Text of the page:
By: Deb Kitchenmaster

How are you getting along these days, neighbor? Keeping your distance? Washing your hands frequently? Covering the mouth and nose when out in public? In the midst of all that, remember to laugh often and find humor. That’s important. A merry heart does well like a medicine. So, this son calls his dad up on the phone and tells him that something about his sister is bothering him. The dad inquires about what’s bothering him. The son tells him it’s the name Paris. “Why did you name my sister Paris?” His dad answered, “Oh! That’s simple. You see, when your mom and I were in Paris, that’s when your sister was conceived.” LOL. That makes total sense. The son thanks his dad and his dad says, “No problem, Quarantine.”

Let’s talk about ‘training.’ Our own training paralleled with that of horse training. Our personal training -- beyond diet, workouts, lifting weights, treadmills, and aerobic classes -- is our personal training in righteousness. 2 Timothy 3:16 says, “All Scripture is breathed out by God and profitable for teaching, for reproof, for correction, and for training in righteousness.” Righteousness simply means uprightness and right standing with God. (FINISHED work of JESUS on the cross). Every ordinary day we are in training in righteousness by the exact same Spirit that raised Christ from the dead. Resurrection LIFE is training us in righteousness, breathing His breath of Grace upon us, empowering us to ENJOY an environment free from condemnation, blame, shame, and accusation. Sound like heaven? It is! Thy Kingdom COME, thy will be done on earth as it is in heaven. Only by the power of grace can we live FREE from condemnation, blame, fear, shame and accusation. One day at a time, neighbor, one day at a time! Let’s look at training a horse. What is your objective? If your focus is upon anything but ‘relationship,’ you have placed the cart in front of the horse. With tongue in cheek, ‘good luck with that.’ When relationship is the objective, the focus, you are more concerned about the relationship between you and your horse rather than immediate, hoped-for results. It’s important to remember ‘a horse is a horse’ not a human. That simple phrase is a reminder to reposition from training a horse within a human behavioral framework to the relationship, language, and a boundary a horse understands best – the herd. This training is NOT rider teaching horse. Nor is it horse teaching rider. It IS creating the right environment. A right environment creates the most productive set of emotional and physical boundaries possible. It creates an environment in which two beings can understand each other. Unity (oneness) is the most sought-after skill for riders of all disciplines at all levels. This requires open, two-way communication between horse and rider. It can easily be obtained, but by no means does it come quickly.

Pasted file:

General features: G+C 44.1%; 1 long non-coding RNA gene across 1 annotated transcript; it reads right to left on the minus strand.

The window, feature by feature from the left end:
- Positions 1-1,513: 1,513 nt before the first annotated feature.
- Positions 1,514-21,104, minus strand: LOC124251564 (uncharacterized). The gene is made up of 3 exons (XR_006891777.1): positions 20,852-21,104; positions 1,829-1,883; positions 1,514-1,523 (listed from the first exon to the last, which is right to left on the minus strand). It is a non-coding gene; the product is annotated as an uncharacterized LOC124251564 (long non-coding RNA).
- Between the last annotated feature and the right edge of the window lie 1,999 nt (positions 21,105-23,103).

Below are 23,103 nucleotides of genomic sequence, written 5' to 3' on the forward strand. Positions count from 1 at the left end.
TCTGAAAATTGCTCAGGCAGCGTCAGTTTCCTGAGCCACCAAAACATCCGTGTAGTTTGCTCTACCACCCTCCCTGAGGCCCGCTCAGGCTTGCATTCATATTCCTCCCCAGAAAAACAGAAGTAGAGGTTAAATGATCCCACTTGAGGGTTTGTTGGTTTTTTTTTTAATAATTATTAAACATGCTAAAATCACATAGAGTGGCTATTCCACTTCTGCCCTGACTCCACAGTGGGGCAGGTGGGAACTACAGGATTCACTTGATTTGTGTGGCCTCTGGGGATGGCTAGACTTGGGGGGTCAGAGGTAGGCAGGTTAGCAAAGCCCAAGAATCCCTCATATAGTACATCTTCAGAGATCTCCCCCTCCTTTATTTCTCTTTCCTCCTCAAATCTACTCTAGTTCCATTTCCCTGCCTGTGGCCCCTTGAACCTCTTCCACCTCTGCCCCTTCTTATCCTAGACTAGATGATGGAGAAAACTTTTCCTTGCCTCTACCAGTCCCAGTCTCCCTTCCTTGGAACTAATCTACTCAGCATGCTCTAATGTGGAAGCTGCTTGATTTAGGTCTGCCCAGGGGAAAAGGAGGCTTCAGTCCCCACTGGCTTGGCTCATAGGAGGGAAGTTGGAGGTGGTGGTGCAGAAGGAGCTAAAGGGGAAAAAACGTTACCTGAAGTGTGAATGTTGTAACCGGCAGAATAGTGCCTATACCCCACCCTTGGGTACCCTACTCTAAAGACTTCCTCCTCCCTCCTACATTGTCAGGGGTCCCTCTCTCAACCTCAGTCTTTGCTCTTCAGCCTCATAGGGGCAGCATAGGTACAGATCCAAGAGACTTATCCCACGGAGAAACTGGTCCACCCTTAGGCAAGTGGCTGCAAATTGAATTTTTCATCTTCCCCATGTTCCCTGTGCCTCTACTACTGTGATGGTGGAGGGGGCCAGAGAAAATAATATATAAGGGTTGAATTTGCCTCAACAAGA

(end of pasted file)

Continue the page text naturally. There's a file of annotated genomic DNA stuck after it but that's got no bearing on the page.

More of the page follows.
To enjoy a true partnering relationship and open communication with your horse, very specific tools are needed. The most important is time. Look at the time we are presently in. Focused on creating an environment where a virus does not multiply, we are distancing ourselves from each other. Six feet apart seems to be the length. In training a horse, we are creating an environment, an environment where we had better avoid frustrations during the training process in nearness. We are in a time that is being referenced as ‘shutdown’, ‘social distancing,’ and ‘lockdown.’ OR is it time to hit the reset button, to rewire, to simply rest? You choose. In doing our part, we honor each other. In creating a herd environment, you and your horse will, in time, come into oneness in any discipline you choose or any event you sign up for. It’s all about relationship. Relationship between you and Good, Good, Good God. God is LOVE is upmost. Relationship between you and others happen through the channel of LOVE. You love your neighbor as yourself. Your relationship (love, language, and leadership) with your horse extends into riding, competing, trails, camping, racing, dressage (the art of riding and training a horse in a manner that develops obedience, flexibility and balance), or simply fun with children, young adults, adults, grandchildren, and yourself.
Your “NEIGH”bor,
Deb Kitchenmaster

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